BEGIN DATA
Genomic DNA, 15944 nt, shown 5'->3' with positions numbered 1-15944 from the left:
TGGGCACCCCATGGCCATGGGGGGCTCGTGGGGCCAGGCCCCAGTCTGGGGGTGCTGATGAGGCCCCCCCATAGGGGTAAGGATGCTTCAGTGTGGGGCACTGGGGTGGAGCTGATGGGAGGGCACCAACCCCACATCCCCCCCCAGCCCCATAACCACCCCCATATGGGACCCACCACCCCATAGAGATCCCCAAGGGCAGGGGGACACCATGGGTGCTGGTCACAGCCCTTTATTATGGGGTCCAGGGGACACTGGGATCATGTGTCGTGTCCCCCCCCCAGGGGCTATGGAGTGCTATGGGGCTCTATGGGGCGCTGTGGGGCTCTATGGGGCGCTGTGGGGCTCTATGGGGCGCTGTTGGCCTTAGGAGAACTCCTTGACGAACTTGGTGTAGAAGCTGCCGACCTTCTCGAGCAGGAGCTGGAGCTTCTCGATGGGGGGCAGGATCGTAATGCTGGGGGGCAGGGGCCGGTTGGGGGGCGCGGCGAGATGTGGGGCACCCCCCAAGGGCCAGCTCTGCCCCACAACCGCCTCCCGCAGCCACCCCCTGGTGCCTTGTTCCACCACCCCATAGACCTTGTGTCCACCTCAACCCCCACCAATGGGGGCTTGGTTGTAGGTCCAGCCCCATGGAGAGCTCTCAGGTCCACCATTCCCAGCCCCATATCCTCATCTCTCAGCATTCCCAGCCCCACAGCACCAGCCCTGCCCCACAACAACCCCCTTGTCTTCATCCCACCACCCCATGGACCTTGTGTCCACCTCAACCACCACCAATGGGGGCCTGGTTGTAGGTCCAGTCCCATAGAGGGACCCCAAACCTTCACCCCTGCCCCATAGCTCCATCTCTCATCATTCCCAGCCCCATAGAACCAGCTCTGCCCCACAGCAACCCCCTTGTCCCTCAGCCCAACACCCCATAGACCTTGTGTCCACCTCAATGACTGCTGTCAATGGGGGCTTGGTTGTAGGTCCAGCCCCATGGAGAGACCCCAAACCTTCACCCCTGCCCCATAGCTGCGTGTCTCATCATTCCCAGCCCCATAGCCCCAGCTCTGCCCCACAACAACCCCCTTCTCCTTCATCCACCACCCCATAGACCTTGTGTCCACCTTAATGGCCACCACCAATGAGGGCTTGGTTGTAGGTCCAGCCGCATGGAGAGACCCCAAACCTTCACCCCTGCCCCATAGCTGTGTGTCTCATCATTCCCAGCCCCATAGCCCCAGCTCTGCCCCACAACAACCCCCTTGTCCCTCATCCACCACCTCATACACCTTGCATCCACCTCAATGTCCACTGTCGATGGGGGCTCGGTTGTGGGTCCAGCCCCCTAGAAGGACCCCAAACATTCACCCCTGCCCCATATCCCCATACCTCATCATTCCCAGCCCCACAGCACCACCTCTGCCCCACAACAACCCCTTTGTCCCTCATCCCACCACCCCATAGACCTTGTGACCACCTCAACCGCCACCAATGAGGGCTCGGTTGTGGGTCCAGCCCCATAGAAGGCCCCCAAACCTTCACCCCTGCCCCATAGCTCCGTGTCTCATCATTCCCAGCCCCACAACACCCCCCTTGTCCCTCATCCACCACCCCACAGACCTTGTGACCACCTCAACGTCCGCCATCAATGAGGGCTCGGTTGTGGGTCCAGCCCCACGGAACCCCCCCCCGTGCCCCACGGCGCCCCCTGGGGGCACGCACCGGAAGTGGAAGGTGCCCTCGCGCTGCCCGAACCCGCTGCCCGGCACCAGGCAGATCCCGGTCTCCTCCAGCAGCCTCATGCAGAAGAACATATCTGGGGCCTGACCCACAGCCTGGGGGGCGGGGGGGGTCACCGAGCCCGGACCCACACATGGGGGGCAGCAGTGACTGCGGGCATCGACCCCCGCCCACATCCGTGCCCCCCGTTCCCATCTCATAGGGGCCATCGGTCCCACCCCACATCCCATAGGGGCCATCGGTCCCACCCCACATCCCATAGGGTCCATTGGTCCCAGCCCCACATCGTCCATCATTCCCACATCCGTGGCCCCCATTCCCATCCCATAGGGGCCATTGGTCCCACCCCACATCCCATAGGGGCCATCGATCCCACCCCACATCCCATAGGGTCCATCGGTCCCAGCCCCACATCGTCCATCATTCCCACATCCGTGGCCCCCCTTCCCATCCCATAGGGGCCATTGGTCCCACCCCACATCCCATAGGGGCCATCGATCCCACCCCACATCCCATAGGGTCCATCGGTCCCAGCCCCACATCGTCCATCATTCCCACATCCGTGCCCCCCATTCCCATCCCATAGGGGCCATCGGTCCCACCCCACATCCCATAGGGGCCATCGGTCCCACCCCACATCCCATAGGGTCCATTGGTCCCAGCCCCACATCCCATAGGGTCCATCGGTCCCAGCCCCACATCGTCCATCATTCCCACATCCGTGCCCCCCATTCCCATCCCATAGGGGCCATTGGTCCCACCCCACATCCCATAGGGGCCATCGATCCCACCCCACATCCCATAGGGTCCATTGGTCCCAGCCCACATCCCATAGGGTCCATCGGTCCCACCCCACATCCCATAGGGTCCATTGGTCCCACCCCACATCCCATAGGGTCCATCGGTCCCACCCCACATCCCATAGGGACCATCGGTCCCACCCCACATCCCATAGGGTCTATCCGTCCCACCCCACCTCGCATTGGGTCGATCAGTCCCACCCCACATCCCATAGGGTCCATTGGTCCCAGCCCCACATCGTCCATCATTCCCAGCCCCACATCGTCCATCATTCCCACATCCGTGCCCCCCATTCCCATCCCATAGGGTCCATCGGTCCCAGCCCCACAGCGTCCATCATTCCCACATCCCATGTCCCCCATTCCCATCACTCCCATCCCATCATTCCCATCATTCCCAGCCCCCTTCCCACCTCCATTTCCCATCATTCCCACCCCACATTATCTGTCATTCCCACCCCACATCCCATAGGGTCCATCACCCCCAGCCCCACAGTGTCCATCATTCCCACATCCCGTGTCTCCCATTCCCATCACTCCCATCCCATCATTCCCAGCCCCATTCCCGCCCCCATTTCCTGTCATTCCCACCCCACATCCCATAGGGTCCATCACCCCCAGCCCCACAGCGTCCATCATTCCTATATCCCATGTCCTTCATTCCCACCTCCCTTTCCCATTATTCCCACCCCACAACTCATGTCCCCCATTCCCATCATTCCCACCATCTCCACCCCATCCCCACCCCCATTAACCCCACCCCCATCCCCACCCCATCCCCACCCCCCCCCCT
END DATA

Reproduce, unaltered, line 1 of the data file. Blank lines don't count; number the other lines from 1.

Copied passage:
Genomic DNA, 15944 nt, shown 5'->3' with positions numbered 1-15944 from the left: